Journal Article

From Regime Change to <i>Réunion</i>: Louis XIV’s Quest for Legitimacy in Lorraine, 1670–97

Philip McCluskey

in The English Historical Review

Volume CXXVI, issue 523, pages 1386-1407
Published in print December 2011 | ISSN: 0013-8266
Published online December 2011 | e-ISSN: 1477-4534 | DOI:
From Regime Change to Réunion: Louis XIV’s Quest for Legitimacy in Lorraine, 1670–97

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France’s occupation of the duchy of Lorraine (1670-97) was long seen as the classic example of the Sun King’s ruthless expansionism, as he sought to extend the frontiers of his kingdom without regard to the rights of territorial princes who found themselves in his way. In particular, the réunions of the early 1680s, by which the French government attempted to unilaterally annex Lorraine and other occupied territories, were decried as pernicious legal trickery. More recently, historians have become more conscious of similar proceedings elsewhere in Europe, suggesting that the French were trying to resolve what was a standard problem at this time: that the right of conquest did not form a sufficient basis for political legitimacy in occupied territory. Recent studies have also stressed that Louis XIV’s foreign policy may have been far more reactive than has hitherto been appreciated. This article therefore investigates how far the course of the French occupation of Lorraine was determined not only by the objectives of the occupier, but also by the attitudes of the occupied population, and international reactions to the occupation. It finds that the French government deployed a series of initiatives designed to facilitate the permanent annexation of the territory, yet each of these proved to be ultimately unsatisfactory. In part, this can be attributed to the status of military occupation in international relations at this time: recognised, if not yet clearly elaborated.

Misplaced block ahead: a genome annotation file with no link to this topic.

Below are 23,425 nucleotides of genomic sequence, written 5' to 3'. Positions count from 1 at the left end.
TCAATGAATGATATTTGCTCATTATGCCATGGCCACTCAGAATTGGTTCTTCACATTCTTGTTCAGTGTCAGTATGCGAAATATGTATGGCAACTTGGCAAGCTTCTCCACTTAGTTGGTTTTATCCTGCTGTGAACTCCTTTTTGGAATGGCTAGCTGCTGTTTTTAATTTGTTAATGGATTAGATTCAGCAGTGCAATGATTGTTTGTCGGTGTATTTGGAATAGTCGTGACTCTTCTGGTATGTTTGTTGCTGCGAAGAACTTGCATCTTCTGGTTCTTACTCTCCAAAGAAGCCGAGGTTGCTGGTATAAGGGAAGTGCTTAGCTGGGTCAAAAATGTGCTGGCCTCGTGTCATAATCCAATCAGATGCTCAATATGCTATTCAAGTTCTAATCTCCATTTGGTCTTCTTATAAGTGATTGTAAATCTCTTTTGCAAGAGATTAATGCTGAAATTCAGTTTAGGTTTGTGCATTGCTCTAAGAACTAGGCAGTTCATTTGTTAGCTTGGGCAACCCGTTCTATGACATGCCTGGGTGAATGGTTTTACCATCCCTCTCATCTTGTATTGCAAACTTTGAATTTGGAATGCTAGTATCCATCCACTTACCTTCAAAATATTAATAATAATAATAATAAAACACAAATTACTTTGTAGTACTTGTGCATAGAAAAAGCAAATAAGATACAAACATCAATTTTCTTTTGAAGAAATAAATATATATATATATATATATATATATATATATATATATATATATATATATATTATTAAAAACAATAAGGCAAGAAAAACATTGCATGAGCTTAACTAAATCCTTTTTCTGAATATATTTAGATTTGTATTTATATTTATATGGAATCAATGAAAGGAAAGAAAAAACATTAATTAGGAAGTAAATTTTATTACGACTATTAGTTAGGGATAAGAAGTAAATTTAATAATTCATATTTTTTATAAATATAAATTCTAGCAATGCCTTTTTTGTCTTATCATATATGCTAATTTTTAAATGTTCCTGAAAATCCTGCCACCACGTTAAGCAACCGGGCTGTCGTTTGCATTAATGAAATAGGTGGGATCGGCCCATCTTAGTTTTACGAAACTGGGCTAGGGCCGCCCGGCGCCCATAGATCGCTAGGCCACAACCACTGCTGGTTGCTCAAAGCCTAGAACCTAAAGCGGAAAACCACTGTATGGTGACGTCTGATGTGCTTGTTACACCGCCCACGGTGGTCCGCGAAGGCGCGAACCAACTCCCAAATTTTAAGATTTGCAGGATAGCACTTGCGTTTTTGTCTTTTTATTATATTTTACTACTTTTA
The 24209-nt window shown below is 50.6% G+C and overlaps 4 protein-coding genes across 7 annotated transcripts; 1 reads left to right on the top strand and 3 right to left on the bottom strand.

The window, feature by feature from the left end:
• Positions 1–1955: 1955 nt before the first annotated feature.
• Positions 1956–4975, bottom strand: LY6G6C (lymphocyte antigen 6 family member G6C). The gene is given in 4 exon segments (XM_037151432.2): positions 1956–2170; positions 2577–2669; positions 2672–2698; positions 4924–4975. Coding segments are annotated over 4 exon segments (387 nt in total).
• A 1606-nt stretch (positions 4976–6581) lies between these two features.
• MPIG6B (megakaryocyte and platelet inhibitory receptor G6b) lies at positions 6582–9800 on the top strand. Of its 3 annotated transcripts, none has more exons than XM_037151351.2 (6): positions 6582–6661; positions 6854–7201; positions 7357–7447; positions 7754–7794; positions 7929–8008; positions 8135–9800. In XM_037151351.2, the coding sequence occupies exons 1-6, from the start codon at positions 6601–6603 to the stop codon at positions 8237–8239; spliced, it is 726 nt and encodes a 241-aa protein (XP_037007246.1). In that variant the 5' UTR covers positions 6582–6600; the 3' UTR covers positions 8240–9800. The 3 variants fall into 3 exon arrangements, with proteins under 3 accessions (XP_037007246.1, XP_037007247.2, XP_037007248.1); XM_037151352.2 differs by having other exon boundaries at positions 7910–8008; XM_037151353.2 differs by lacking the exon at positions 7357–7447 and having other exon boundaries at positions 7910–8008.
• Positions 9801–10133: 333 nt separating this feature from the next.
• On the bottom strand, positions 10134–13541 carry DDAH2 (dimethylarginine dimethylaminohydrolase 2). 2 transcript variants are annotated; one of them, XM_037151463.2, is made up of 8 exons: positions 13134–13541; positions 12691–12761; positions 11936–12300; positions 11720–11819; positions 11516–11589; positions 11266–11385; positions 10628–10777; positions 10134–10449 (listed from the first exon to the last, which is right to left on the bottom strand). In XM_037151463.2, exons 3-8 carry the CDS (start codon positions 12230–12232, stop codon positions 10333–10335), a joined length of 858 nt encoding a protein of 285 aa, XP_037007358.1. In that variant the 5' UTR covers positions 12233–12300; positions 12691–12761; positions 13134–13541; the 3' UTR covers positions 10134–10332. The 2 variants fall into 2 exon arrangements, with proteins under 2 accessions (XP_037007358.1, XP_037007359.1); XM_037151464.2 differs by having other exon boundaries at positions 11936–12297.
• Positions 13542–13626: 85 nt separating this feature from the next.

Journal Article.  11507 words. 

Subjects: British History ; World History ; European History ; International History

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